- Pain and suffering that your loved one experienced after his or her injury up until he or she died
- Your emotional trauma experienced from seeing your loved one die
- Your grief
- Loss of consortium for spouses
- Loss of guidance for children
Punitive damages are generally not recoverable in wrongful death cases.
Q: Will the damages that I receive in a wrongful death lawsuit be subject to the debts of my loved one?
A: Whether the proceeds from a wrongful death lawsuit may be reached by the creditors of your loved one will depend on the party who brings it. Under A.R.S. § 12-613, proceeds from wrongful death claims cannot be used to pay the debts of a decedent when the lawsuits are brought by and for the immediate family members of the decedent. However, when the claim is brought by the personal representative for the estate, the proceeds will go to the estate. The creditors are then allowed to file claims against the estate to recover the money that they are owed.
Q: My child was injured. Can he or she sue?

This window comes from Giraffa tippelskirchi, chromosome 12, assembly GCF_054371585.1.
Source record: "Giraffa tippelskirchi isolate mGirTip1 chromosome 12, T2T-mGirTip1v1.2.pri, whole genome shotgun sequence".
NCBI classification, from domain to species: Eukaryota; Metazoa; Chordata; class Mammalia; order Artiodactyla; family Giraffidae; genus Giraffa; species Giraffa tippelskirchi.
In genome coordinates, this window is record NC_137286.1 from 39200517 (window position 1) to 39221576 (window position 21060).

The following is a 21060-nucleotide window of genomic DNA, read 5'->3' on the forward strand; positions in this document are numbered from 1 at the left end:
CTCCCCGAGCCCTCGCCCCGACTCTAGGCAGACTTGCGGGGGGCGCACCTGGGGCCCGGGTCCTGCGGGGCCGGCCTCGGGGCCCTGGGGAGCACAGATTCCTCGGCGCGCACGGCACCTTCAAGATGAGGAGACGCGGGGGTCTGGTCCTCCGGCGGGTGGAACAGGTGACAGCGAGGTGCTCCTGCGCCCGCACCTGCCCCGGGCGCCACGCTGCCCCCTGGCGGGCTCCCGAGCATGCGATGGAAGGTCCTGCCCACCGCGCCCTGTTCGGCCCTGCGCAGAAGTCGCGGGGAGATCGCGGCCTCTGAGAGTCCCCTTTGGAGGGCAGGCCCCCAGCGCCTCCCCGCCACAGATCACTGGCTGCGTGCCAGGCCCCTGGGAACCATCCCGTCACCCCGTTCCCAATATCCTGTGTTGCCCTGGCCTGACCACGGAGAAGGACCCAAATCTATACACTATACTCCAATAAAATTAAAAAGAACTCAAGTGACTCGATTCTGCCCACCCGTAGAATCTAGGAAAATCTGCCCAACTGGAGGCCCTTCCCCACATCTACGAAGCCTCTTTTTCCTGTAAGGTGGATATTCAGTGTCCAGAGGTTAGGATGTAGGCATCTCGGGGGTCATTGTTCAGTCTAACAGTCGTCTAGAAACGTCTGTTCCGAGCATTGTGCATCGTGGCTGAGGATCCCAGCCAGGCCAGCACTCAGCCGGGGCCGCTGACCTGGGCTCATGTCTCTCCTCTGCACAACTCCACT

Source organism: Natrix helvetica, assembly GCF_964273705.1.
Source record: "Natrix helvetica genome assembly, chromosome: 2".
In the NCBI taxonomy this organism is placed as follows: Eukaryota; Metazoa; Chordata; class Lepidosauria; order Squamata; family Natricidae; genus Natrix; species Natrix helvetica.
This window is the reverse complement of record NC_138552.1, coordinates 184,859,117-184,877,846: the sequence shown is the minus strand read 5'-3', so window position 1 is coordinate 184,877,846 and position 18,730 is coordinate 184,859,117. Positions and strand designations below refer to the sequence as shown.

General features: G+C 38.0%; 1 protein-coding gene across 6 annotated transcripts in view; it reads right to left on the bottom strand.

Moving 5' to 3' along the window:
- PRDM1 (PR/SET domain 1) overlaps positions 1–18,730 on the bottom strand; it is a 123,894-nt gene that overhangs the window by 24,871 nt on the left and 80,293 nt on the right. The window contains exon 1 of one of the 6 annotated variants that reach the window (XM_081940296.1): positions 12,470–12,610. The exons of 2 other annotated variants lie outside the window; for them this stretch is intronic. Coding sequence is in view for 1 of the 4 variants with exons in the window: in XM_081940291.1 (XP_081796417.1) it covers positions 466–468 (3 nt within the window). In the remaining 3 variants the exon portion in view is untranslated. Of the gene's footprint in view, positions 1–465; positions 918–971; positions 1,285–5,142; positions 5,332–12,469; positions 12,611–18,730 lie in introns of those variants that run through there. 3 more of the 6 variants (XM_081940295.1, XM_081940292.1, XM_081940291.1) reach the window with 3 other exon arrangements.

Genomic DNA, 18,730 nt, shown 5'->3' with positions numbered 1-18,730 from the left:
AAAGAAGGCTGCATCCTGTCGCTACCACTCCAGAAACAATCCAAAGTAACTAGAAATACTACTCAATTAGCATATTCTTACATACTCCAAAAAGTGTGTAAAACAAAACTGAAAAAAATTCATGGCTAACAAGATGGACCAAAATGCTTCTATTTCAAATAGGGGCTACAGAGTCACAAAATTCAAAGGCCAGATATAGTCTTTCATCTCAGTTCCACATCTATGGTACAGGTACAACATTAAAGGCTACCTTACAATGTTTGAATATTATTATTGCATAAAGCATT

A: Under Arizona law, minors do not have the legal capacity to file lawsuits on their own. However, a parent or legal guardian of an injured minor can file a lawsuit on behalf of him or her under A.R.S. § 12-541. If a parent or guardian does not file a lawsuit on the minor’s behalf within the normal statute of limitations, the statute of limitations will be tolled until the minor reaches the age of majority. He or she will then be able to file a lawsuit within the prescribed statutory time period after he or she turns 18 years old. If the parents or guardians fail to file a lawsuit on behalf of the minor, and the minor fails to file a lawsuit on his or her own behalf after he or she turns 18, the potential claim will be time-barred. This means that the child will lose the ability to recover compensation for his or her injuries and losses that resulted from the accident.